Well, it appears the retailers may have been right in their assessments, as results from Black Friday point to some disappointing sales with a retail sector in search of consumers and margins. The problem is consumers are looking for deals and discounts; they’re not opening up their wallets in a mad dash to the register.

So despite earlier store openings, extended store hours, and heavy advertising leading up to Black Friday, the big day that many retailers depend on, the early estimates show Thanksgiving weekend retail sales declined 2.7% year-over-year to $57.4 billion, based on a report by the National Retail Federation (NRF). Even so, the NRF still estimates retail sales will edge up 3.9% during the holiday shopping season.

I can’t say I’m surprised. The reality is consumer confidence remains shaky, and with the jobs market being as soft as it is, consumers are clearly reluctant to spend. The … Read More


ECB Calling U.S. Out on Its QE Mistakes

By for Investment Contrarians | Nov 22, 2013

U.S. Out on Its QE MistakesRecently, European Central Bank (ECB) policymaker Jens Weidmann said the strategy of printing money was not the solution to the eurozone crisis. (Source: Carrel, P., “Printing money not the way out of crisis: ECB’s Weidmann,” Yahoo! Finance, November 20, 2013.) Ya, no joke!

Of course, Weidmann was not referring to the Federal Reserve, but to thoughts from within the ECB that perhaps buying assets was another tool to use. He may as well be talking about the Federal Reserve’s quantitative easing strategy, though. I’m sure he’s been looking at the Federal Reserve’s massive money printing and its overall ineffectiveness; he’s likely studying the U.S. situation and realizing that the act of simply printing money is not the end-all for achieving success in rebuilding an economy.

There’s that old saying that you learn from other people’s mistakes—that’s what we have here.

The Federal Reserve continues to balk at stopping the money printing. Current Federal Reserve Chairman Ben Bernanke expressed his disappointment in the recent jobs market readings in a recent speech, saying there were insufficient reasons to stop the quantitative easing.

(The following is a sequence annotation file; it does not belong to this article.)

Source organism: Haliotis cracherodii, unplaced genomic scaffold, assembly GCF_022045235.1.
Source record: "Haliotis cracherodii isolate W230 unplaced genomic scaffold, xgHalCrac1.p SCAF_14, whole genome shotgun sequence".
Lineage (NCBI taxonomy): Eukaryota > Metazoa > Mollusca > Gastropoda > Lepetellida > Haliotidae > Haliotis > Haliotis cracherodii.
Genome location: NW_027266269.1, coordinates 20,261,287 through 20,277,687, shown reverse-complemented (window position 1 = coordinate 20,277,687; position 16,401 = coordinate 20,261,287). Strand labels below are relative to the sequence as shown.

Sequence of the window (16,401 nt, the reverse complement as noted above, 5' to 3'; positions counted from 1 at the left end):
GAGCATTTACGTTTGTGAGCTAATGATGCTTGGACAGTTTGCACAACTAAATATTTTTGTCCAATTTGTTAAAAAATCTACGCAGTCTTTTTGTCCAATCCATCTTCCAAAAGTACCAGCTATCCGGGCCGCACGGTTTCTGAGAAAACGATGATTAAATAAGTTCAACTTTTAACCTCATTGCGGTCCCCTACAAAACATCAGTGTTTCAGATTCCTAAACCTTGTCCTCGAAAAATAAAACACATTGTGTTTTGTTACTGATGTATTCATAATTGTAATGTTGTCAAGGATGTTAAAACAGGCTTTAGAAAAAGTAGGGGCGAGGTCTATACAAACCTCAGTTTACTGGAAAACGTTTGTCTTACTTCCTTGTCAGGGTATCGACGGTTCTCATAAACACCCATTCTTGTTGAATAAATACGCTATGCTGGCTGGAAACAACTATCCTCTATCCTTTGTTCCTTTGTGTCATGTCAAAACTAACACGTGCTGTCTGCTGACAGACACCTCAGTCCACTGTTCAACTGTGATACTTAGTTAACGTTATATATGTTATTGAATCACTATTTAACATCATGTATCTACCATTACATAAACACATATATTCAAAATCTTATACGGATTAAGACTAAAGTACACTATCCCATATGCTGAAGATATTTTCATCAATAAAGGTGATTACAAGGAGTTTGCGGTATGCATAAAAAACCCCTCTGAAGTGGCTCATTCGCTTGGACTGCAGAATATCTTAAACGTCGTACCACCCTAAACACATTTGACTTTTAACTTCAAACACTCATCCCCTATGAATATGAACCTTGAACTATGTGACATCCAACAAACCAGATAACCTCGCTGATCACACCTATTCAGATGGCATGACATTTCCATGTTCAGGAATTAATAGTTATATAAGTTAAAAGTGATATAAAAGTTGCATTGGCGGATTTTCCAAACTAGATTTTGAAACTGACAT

Five years of quantitative easing by the Federal Reserve and, while it clearly helped the country from a much deeper recession and breakdown, the benefits are stalling.

So I say to Weidmann, fight against the use of quantitative easing via printing money in the eurozone, as it will simply cost the eurozone hundreds of billions of euros and would likely do very little for the economy. The already historically record-low interest rates in the eurozone will suffice.

The same thing should be the case on this side of the Atlantic. … Read More


2014: The Year for Gold Bullion Investors?

By for Investment Contrarians | Nov 20, 2013

Gold Bullion InvestorsLast week’s testimony by Janet Yellen, President Obama’s choice for the next head of the Federal Reserve, was quite interesting. What I also found fascinating was the reaction in various markets.

Yellen was testifying in front of the Senate Banking Committee, and when asked about the possible formation of bubbles as a result of the Federal Reserve’s quantitative easing program, she stated point-blank, “By and large, I would say that I don’t see evidence at this point in major sectors of asset price misalignments.” (Source: Bloomberg, November 15, 2013.)

I certainly don’t have any experience working at the Federal Reserve, but I find this hard to believe.

Is the new Federal Reserve chairwoman trying to convince us that with a weak economy, it makes perfect sense for the stock market to be at all-time highs, margin debt to be soaring to record levels, the housing market to be experiencing bidding wars in certain areas of the country, and for vehicle sales to be soaring—all while incomes remain flat?

What do these factors tell me? All of these different sectors of assets are being fueled by cheap money produced from quantitative easing by the Federal Reserve.

Look at it this way: how many sectors of the economy are booming where there is no financing available, but cash purchases only? Very few. We keep hearing about retailers that cater to the average American having difficulty, since their consumers lack the cash to increase their spending. People are only buying goods if they can get credit, using cheap money.

Is this a bubble?

Well, I ask you to consider this: if the Federal … Read More